Who's that Guy, you may be asking yourself. Well luckily I've done the footwork--by which I mean stolen his shoes and worn them to follow him back and forth across Chicago, from audition to improv gig-- so I can tell you that Guy F Wicke is not only a guy worth knowing, but my April Crush of the Month.


Full Name: Guy F Wicke

Hometown:  
Sweet home Chicago, and I love exploring and absorbing different areas. I've lived all over the place: Northcenter, Park Ridge, Irving Park, Forest Glen, Bucktown, Old Town, Lincoln Park, Andersonville, Lincoln Square, Edgewater, Wicker Park, and now Lakeview. Up next is a return to Bucktown, so I’ll be looking for the tell-tale glint of sunlight off your stalker binoculars.

Profession: Actor, improviser, voiceover-er, teacher, coach, and freelance publicist for the arts via my company, Wicke International. I use the umbrella title "Local Character" to encompass all my various pursuits.


Hobbies:
I never tire of playing pool at various dives, even if I'm just practicing by myself. There’s something therapeutic about it for me apparently. I foster dogs whenever my living situation allows, and volunteer at Anti-Cruelty whenever my crazy schedule allows. Dogs, man. Talk about therapeutic. I love reading and watching documentaries, keeping up with the latest developments in history, science, and world events. Watching PBS Newshour on my phone the morning after it aired. Absorbing the world around me, basically.


Our Town Describe your journey to acting.
Guy F Wicke I grew up idolizing actors and comedians, but I was such a painfully shy kid that I never thought I'd be able to do what they do. Then one night some high school friends and I were drifting through Wrigleyville and Joey Tilton handed us a flyer and talked us into seeing a Low Sodium Entertainment improv show. Bang. Pow. I loved it. Eventually I sucked up the courage to start taking classes, completed their entire 8 level conservatory, and was cast as a member of that troupe. I was transformed. I had broken out of my shell and I loved performing and making people laugh. I yearned to try my hand at dramatic acting as well, but it was over a decade before I worked up the courage to take those classes. And guess what? Bang. Pow. I loved it. I was again transformed. I learned new skills and found new confidence. Now I'm constantly acting, and constantly auditioning, and I love it all. So the moral of the story? Don't let fear hold you back from what you dream of. Or, a bird in the hand is worth a rabbit in a briar patch. I'm not sure. I'm not great with morals.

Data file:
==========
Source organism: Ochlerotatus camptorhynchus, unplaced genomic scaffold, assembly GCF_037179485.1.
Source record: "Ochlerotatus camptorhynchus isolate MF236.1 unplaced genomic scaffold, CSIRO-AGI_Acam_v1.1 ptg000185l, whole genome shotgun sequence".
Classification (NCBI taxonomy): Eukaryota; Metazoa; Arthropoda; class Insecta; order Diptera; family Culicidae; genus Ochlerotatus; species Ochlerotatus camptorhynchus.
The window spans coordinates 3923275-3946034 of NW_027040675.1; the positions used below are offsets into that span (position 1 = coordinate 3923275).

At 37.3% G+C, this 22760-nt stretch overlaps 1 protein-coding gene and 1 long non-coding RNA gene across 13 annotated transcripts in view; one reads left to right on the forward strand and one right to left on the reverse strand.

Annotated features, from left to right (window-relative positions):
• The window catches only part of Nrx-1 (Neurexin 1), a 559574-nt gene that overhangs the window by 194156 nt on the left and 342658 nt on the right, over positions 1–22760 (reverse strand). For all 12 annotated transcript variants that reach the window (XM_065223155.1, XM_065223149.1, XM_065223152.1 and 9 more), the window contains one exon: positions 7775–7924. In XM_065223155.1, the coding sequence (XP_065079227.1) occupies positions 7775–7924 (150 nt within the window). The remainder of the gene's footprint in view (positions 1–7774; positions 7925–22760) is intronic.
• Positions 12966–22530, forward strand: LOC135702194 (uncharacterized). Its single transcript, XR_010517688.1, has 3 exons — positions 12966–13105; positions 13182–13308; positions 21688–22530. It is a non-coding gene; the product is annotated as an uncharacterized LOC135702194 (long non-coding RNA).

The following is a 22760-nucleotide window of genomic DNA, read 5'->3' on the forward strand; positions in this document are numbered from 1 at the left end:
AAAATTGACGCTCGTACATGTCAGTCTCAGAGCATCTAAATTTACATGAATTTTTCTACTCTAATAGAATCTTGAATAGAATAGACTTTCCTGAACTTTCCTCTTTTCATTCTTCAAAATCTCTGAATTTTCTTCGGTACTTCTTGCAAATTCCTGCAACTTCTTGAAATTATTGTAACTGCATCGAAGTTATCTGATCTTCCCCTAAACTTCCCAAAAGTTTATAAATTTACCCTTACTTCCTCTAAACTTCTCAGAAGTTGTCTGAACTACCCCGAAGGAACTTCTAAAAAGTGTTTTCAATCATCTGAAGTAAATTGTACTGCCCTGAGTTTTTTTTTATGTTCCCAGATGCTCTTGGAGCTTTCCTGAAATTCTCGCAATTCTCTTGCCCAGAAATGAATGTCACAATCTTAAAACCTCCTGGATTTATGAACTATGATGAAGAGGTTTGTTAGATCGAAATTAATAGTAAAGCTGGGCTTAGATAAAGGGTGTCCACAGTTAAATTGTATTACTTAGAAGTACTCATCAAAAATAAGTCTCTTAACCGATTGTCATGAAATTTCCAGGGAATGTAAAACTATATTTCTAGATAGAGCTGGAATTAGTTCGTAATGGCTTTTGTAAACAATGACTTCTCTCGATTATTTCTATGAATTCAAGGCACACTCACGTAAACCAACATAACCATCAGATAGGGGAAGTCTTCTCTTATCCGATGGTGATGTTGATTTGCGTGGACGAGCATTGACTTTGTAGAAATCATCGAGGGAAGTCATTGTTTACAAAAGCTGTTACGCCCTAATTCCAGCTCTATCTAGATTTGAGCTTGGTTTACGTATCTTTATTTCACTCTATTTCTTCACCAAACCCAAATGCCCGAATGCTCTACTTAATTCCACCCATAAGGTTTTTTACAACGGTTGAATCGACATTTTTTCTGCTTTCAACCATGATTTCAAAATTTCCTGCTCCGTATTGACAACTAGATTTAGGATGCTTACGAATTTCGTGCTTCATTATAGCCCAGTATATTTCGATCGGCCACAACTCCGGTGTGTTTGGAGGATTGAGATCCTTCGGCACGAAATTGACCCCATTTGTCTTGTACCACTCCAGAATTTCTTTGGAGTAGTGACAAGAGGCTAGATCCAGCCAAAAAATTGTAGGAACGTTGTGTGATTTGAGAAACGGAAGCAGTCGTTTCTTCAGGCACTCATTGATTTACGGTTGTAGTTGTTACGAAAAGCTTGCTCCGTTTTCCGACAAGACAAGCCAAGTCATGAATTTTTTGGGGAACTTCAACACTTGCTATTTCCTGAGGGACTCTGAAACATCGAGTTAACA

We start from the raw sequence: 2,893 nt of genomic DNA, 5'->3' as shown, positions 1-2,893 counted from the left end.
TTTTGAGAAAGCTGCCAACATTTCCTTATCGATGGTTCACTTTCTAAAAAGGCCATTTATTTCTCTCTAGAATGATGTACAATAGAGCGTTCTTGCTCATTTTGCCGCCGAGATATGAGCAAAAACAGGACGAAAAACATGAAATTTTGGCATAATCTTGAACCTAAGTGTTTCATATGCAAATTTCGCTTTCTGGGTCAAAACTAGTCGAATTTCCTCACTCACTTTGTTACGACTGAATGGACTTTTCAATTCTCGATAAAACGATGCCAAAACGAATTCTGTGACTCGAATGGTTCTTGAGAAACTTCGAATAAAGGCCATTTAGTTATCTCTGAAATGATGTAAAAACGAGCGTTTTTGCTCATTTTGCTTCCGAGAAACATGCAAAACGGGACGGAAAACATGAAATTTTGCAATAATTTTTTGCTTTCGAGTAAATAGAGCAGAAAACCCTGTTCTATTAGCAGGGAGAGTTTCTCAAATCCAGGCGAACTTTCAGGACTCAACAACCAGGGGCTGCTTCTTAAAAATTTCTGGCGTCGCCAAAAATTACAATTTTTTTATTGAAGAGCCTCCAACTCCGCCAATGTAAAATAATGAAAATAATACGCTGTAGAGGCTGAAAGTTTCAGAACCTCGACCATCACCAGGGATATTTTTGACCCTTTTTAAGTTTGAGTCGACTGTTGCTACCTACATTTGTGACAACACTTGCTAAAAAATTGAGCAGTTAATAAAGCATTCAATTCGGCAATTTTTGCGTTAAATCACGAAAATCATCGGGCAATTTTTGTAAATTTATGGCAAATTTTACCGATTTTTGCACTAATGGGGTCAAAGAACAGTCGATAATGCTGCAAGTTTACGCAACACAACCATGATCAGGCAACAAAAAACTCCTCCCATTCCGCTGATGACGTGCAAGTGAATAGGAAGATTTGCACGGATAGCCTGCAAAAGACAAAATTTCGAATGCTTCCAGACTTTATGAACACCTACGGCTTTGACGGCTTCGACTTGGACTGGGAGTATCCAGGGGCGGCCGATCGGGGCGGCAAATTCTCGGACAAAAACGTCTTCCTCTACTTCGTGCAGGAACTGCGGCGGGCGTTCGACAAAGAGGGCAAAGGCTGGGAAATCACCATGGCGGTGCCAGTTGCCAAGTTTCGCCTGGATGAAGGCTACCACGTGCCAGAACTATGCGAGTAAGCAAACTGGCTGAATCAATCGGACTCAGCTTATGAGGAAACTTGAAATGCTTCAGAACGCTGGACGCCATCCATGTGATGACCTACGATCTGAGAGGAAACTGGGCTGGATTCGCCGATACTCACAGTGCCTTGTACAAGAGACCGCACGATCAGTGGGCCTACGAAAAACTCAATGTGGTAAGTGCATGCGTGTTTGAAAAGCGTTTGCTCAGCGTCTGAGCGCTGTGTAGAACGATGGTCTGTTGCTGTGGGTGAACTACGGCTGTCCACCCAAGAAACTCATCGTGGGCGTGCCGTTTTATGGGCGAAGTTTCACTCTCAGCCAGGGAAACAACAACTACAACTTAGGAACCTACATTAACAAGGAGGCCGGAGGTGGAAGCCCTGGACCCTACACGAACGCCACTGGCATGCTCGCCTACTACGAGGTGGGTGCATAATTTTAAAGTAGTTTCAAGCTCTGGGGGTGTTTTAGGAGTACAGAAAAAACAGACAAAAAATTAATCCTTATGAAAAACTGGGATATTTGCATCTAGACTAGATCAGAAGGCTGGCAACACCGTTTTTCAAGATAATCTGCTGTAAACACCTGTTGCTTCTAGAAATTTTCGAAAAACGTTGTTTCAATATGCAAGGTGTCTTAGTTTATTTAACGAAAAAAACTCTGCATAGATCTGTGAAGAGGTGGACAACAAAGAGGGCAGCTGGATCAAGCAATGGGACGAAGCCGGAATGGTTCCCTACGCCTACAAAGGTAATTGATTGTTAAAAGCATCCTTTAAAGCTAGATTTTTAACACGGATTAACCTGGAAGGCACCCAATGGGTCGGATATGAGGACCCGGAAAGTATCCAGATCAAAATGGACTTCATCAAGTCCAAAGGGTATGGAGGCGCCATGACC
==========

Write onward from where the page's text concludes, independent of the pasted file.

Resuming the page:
OT How did you get into publicity?
GW It all started when I was in a theater company that was going through a pretty rough period of getting light crowds. I became determined to improve the situation and started assisting with the company's marketing & PR and eventually took over the position of Marketing Director--basically learned everything from scratch. The crowds at our shows did improve over time and that little upstart theater company made it through those rocky years to become a fixture on the Chicago improv scene: pH Productions. A byproduct of my enthusiasm for pH was the discovery that I really enjoyed the work of promoting theater. I decided to call my little freelance operation Wicke International as an homage to my late father, who had used that name for a business of his own once upon a time. What I love about being a publicist is telling stories. I love sharing what makes a certain show special and deserving of recognition, even in the midst of all the incredible art happening all the time. 


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April's Hot Writer: RK Arceneaux

My genre: Creative non-fiction